I keep hearing of cases of FedLoan Servicing providing blatantly false and dangerously misleading advice to borrowers when it comes to submitting their annual income recertification.
In fact, it’s so clearly wrong that I wondered if the people reporting it were simply mistaken or confused until I’d heard it repeated so many times. It concerns how to file your recertification when utilizing the Married Filing Separately “loophole” in IBR or PAYE.
The quick background: as you may know, federal student loan borrowers must submit their income annually in order to partake in any of the income-driven repayment plans including IBR, PAYE, and REPAYE. If the borrower is married and files their taxes jointly with their spouse (which is the common choice), then their family income is used to calculate their monthly payments. But if they file their taxes separately, then their payments under IBR or PAYE would be based on just their own income and ignore their spouses. This is considered a bit of a loophole, which is why the newest payment plan REPAYE takes into account household income regardless of tax filing status.
So here’s the fraud part. There’s generalized incompetence, and then there is this: FedLoan is actually telling borrowers who have correctly filed their taxes separately that in order to ignore spousal income–even in IBR or PAYE–that they need to check a box saying that they are “married but cannot reasonably access [their] spouse’s information.”
This is simply not true and does not follow any of the rules. What it does do is clearly misuse a niche box that was provided to help estranged spouses or sufferers of domestic violence.
In fact, this very kind of fraud was anticipated by commenters and addressed by the government, because some folks were worried that simply allowing for “self-certification” of spousal status would give people the chance to reopen the MFS loophole that REPAYE closed by simply pretending that they’re not really married.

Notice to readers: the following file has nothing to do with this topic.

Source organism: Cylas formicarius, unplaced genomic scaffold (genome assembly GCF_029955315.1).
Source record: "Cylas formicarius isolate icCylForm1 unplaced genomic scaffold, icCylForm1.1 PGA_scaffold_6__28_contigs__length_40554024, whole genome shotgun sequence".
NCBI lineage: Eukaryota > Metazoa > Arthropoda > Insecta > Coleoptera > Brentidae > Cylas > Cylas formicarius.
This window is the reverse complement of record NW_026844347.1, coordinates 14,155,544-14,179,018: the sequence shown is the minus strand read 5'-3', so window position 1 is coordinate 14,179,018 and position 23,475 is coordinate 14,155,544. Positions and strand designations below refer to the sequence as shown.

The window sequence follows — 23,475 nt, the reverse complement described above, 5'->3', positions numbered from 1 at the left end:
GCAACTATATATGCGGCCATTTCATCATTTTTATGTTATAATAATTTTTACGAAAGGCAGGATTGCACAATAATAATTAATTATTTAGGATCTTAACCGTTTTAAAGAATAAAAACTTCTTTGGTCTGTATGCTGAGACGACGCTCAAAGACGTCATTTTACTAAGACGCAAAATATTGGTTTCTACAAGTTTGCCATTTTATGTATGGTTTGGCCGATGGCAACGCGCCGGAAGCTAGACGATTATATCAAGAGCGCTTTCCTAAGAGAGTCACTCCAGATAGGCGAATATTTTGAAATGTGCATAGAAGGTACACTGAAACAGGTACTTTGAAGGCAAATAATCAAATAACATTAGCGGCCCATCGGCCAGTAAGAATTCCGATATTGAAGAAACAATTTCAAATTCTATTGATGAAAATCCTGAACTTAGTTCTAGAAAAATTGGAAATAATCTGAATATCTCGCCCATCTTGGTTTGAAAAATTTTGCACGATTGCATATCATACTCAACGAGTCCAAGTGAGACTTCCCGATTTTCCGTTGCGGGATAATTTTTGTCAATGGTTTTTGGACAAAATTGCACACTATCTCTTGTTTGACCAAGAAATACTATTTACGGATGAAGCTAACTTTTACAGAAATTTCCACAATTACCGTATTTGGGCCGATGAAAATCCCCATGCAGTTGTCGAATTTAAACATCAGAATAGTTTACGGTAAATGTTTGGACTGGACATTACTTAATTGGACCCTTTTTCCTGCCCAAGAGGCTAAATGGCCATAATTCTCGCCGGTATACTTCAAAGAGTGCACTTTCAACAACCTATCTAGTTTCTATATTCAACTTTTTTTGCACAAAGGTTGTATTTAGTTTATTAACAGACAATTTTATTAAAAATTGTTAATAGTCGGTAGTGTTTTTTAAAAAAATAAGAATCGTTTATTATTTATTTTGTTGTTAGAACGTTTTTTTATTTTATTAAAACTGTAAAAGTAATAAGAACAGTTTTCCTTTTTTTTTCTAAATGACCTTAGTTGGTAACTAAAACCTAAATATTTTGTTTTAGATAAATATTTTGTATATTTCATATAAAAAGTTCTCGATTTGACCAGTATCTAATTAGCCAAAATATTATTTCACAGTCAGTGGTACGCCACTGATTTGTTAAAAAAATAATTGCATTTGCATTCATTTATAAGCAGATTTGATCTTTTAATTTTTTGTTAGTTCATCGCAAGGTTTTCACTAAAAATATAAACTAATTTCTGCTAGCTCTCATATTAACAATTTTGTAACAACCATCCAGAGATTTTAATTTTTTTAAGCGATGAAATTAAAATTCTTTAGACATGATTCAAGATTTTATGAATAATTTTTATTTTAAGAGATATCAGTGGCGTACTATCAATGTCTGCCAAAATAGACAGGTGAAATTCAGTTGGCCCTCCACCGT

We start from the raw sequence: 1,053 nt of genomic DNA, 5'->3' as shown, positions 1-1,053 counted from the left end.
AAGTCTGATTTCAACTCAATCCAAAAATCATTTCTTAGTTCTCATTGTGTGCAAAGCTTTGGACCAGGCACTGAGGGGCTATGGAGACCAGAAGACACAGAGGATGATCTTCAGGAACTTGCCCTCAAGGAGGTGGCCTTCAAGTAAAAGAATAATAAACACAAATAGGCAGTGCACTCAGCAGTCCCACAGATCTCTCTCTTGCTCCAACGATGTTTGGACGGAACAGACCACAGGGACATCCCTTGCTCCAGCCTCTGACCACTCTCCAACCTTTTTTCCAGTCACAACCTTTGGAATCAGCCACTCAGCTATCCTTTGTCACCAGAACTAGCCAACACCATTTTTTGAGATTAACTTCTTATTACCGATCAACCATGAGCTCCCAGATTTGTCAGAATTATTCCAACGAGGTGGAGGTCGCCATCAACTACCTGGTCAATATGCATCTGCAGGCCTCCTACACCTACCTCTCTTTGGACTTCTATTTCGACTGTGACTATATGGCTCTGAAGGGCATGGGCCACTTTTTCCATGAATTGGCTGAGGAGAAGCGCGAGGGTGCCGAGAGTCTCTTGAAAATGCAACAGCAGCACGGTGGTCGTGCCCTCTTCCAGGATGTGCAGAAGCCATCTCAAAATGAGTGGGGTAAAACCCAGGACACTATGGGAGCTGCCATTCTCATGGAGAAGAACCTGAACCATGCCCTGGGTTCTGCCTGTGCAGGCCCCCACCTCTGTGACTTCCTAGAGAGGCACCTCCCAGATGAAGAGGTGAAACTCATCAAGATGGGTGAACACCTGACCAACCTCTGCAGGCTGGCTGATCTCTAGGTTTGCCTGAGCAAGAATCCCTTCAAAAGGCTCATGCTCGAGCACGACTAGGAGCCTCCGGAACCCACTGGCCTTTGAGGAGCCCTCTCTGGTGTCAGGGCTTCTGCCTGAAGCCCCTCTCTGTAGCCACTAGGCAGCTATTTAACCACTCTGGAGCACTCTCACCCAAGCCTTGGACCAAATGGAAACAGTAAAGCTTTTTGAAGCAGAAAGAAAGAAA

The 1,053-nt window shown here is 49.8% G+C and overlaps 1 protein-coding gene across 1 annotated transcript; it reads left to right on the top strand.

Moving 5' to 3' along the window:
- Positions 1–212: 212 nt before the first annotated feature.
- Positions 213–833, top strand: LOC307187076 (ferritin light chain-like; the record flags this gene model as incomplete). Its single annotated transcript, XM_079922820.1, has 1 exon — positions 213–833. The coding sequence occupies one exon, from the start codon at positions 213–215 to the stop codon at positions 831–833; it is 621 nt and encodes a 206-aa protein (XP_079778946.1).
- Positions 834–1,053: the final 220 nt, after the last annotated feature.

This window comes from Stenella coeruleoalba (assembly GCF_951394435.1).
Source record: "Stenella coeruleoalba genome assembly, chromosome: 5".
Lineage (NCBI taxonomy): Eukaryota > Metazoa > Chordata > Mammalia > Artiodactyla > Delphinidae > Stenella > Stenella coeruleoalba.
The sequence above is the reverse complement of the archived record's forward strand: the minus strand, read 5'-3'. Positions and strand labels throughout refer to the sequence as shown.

From the Federal Register:
The commenter also suggested that borrowers who want to evade the requirement will not bother to have their spouse keep separate income information, but will falsely claim that they have no access to such information instead. According to the commenter, if the Department simply accepts such claims, some borrowers will unfairly benefit, and if the Department contests borrower claims that their spouse’s income information cannot be accessed, it will lead to controversies and lawsuits at great expense to taxpayers.
We note that the strategies suggested by the commenter who raised concerns that some borrowers might try to evade higher payments by hiding income or falsifying the certification form would be fraudulent. We expect that most borrowers would be deterred from falsifying information on a Federal application form by the significant penalties that can be applied.
So there you have it. FedLoans is–for absolutely no reason–essentially forcing borrowers to commit fraud in order to rightfully exclude spousal income. People have been submitting their annual recertifications incorrectly under this specific direction for years and repeatedly so, and FedLoan is apparently still giving this advice on a regular basis.
My personal advice (as an individual citizen who thinks fraud is a thing to be actively avoided) is to simply not follow whatever particular variant of this incorrect advice you receive from whatever random representative you speak to. Instead, ask for someone higher up to set things right. There are definitely people in the organization that know that this is incorrect, so don’t give in and do the wrong thing. I would hope that this practice will become universally known as the fault of the loan servicers and not your personal failing, but the risk isn’t worth it.
Now, if you file taxes jointly and think you are being clever by checking that box in order to lower your payments, don’t do that. That’s definitely unequivocally fraud.
In a broader context, this is just another example of why you should not get your loan advice from a loan servicer. They have no fiduciary duty to actually help you, have been and continue to be sued for being awful at doing just that, and the current administration has done everything in their power to remove all momentum in addressing this problem.
Read a (free) book. Scour the web. Talk to an advisor. Whatever. Just don’t trust a servicer at face value.